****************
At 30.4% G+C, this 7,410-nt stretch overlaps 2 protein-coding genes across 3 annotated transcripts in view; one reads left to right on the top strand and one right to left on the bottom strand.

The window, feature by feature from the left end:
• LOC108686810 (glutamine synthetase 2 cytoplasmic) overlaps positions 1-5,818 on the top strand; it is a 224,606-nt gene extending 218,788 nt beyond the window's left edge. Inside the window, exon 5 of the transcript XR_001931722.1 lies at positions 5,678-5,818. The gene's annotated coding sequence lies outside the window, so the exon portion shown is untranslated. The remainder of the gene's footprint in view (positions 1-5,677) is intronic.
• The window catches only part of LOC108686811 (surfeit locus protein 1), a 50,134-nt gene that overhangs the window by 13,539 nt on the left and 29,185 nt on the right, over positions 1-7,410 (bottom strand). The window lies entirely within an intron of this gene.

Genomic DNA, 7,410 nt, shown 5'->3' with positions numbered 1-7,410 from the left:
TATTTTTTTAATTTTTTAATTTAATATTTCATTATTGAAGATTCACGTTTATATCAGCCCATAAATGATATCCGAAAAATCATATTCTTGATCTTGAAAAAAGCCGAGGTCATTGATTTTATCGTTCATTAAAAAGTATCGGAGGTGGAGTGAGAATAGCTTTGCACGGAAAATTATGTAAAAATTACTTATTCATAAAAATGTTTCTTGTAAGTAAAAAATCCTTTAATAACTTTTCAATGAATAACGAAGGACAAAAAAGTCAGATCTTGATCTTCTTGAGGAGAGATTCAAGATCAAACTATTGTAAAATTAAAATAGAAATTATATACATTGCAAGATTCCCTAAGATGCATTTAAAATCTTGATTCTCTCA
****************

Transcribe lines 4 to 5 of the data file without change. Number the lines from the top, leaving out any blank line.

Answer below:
• The window catches only part of LOC108686811 (surfeit locus protein 1), a 50,134-nt gene that overhangs the window by 13,539 nt on the left and 29,185 nt on the right, over positions 1-7,410 (bottom strand). The window lies entirely within an intron of this gene.

Genomic DNA, 7,410 nt, shown 5'->3' with positions numbered 1-7,410 from the left: